The demonstration on Mesilat Yesharim st. in Shapira neighbourhood was sometimes ridiculous. The activists were so shy because of being from well off neighbourhoods, or, even if they indeed live in the south Tel-Aviv, they were still raised in much better off neighbourhoods and they have their “rear” there – supportive parents, and therefore they felt that they were not “genuine” representatives of the poor neighbourhoods – that, instead of expressing solidarity with those really downtrodden, the migrants, they soon started to shout to the aggressive arsim on the opposite side of the street: “Shapira neighbourhood, we are not against you!”. As if these arsim were appointed by Shapira residents to represent them. It was really outrageous, that intelligent people “bought” the demagoguery of these arsim that “the foreigners must live in Ramat Aviv rather than in Shapira”. Everybody understands, that they cannot afford appartments in affluent neighbourhoods, that if these migrants and refuge seekers are here to stay, they will stay in poor neighbourhoods, such as Shapira. The shy activists thought: “if all residents of the neighbourhood say, that these migrants are dangerous, than they probably know better than us”.
      Common. I live for half of my life in south Tel-Aviv. I lived in Florentin for many years, in Shapira for one year, after that in Levinsky for a year, after that on Shoken st. for two years, now I live on Carmel market. All these areas are full of people of very different backgrounds and I can tell responsibly to all those who may doubt this fact, that the migrants are the least dangerous of all. The most dangerous are the arsim of the kind that shouted anti-immigrant, anti-leftist and racist slogans on Mesilat Yesharim couple of days ago.
      Their racism has its roots in the very base of the capitalist system: one raises by getting someone else down. The weak populations seek somebody weaker than them to vent their anger and to feel their own superiority. Such damn dialectics.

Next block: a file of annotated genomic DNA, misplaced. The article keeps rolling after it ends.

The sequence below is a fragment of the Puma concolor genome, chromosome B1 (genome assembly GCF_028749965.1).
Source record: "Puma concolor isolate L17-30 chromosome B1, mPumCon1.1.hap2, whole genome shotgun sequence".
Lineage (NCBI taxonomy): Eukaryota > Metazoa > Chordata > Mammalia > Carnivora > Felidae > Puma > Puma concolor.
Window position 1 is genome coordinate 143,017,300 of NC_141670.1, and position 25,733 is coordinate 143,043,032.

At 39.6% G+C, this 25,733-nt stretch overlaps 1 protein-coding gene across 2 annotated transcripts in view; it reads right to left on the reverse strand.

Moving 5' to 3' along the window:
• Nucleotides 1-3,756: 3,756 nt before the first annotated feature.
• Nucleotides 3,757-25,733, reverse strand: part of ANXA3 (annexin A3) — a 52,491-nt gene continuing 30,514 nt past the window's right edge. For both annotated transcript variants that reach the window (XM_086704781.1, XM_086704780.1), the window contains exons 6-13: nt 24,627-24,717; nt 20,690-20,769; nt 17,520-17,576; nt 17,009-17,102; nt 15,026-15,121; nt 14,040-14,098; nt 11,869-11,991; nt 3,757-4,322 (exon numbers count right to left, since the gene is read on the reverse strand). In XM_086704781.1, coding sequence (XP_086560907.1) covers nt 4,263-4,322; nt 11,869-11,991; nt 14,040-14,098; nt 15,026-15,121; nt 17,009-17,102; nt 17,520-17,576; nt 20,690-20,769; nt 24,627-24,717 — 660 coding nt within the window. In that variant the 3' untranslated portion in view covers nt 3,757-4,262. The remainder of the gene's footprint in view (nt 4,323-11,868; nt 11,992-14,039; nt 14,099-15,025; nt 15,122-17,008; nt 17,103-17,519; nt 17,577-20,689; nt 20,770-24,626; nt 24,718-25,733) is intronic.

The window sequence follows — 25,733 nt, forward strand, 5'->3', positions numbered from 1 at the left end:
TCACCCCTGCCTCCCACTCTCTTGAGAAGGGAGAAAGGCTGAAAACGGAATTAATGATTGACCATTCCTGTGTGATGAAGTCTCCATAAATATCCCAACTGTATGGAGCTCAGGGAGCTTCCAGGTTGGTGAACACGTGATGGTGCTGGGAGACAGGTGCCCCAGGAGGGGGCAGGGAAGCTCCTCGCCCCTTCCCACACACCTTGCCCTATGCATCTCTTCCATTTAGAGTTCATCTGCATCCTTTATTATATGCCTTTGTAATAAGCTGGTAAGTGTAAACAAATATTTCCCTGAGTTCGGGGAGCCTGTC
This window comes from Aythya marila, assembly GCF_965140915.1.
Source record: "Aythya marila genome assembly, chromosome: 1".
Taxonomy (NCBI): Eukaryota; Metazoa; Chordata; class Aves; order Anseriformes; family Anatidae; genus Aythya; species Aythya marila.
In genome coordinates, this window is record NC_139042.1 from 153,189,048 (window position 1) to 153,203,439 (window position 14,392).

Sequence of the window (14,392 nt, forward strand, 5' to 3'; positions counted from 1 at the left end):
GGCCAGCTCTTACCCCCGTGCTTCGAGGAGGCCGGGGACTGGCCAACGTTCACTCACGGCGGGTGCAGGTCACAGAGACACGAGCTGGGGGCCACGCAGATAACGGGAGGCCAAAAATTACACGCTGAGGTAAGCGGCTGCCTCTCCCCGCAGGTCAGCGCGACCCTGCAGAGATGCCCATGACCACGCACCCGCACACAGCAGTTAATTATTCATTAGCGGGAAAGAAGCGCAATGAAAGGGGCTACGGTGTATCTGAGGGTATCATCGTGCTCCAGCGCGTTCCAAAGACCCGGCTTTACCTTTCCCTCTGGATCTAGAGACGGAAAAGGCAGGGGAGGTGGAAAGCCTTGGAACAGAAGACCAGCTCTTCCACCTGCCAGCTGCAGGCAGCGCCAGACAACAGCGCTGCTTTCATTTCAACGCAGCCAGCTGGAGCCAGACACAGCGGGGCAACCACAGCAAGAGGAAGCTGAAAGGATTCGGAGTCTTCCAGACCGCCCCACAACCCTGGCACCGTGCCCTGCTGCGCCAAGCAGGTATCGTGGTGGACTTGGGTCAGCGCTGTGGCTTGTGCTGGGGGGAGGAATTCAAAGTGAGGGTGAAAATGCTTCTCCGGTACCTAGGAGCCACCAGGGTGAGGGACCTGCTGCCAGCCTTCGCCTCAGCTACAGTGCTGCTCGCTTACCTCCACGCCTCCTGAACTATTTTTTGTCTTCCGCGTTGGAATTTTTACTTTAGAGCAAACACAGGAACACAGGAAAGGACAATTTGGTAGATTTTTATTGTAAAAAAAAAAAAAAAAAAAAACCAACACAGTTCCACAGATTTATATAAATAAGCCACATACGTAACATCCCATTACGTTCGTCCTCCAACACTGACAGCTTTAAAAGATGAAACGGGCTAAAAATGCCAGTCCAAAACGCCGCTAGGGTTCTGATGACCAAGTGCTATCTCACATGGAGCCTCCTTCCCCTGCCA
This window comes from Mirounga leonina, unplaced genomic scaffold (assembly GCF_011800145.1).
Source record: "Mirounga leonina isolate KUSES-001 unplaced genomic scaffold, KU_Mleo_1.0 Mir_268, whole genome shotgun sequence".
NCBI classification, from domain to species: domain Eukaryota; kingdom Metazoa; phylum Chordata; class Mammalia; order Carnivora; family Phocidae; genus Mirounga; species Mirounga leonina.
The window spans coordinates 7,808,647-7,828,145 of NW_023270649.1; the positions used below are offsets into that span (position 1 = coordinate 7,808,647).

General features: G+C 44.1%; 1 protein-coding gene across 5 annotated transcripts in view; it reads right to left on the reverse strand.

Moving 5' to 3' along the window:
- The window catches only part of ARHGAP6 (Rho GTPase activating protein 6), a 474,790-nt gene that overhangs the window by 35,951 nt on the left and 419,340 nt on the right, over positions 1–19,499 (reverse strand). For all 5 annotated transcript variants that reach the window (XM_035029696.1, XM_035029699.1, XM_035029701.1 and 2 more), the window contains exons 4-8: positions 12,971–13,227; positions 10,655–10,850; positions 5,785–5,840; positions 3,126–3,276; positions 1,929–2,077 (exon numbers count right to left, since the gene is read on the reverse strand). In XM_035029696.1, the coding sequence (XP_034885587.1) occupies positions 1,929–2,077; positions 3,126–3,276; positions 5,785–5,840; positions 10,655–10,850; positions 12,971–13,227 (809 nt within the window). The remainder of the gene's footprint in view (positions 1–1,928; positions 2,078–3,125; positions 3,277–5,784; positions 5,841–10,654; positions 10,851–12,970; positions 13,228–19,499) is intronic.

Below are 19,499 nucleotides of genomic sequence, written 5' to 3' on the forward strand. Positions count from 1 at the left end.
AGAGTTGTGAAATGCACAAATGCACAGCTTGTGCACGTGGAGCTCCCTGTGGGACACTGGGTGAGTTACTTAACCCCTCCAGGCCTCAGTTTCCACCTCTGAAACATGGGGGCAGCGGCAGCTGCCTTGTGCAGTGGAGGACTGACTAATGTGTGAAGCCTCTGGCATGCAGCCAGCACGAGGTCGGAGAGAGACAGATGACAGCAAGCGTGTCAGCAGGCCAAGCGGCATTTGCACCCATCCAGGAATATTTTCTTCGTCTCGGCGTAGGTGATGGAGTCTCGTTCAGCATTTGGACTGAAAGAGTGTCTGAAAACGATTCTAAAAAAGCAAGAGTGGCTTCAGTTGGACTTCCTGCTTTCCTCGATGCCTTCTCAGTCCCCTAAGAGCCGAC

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    9. There is no reason to deride this arrest by tainting it with other Israeli State policy. All you acheive is a univocal party line which yeilds told you sos from the likes of Caden. I tell you that in deep Jim Crow America attacks against blacks often went uninvestigaged. Lynching went unprosecuted.
      .
      If you deny any action by the police which might be said to reach for justice you will never expand thought within Israel. I view some of the above comments as about as dull minded as some of those present on this site by the policing right. You build change as you can. If the police do right in this case, perhaps the chances of right in other cases and areas can improve. I will not disdain the possibility that the Israeli police have arrested someone who might have planned further acts for later. If you want to retard these racial responses you need to have the police enforce the law–in this instance. How do you think Federal agents in the US were received when they entered the seggregated South to enforce the law? Not well, I assure you. Look at the American South today.
      .
      Hasbara yeilds anti-Hasbara. Both are the product of blindness.

      Reply to Comment
    10. Piotr Berman

      Quick arrest means that the suspect already had a police file matching the current facts.

      Some vandalism and hooliganism is present in most places. But one may ask where the hooligans get their ideas from — usually this is not the most inventive bunch. Unfortunately, there are quite a few politicians and rabbis that can be fingered here.

      Reply to Comment
    11. Piotr–where I live, Phoenix, Arizona, there was a hate killing sometime after 9-11. A man wearing a truban, from India and not Muslim, was killed by someone who, turns out, day or so before was in a bar railling against Muslims–and egged on by barmates. There is similarly no doubt that background hatred helped fuel this present man’s action in firebombing. And I have no doubt that some public statements by some rabbis are part of that background.
      .
      I am just glad that the police seem to have found the assailant. It may even be that some in the police, perhaps involved in the case, or not, may think a bit more about what hate speech does. This is why I will not belittle the Israeli police in the regard, sounding off on what happens in the West Bank. Progress sometimes is one mind at a time.

      Reply to Comment
    12. Mareli

      I agree with Greg. There may be others responsible as well, but the person arrested had prior behavior which made him an immediate suspect. Let us hope that this sort of racist attack subsides.

      Reply to Comment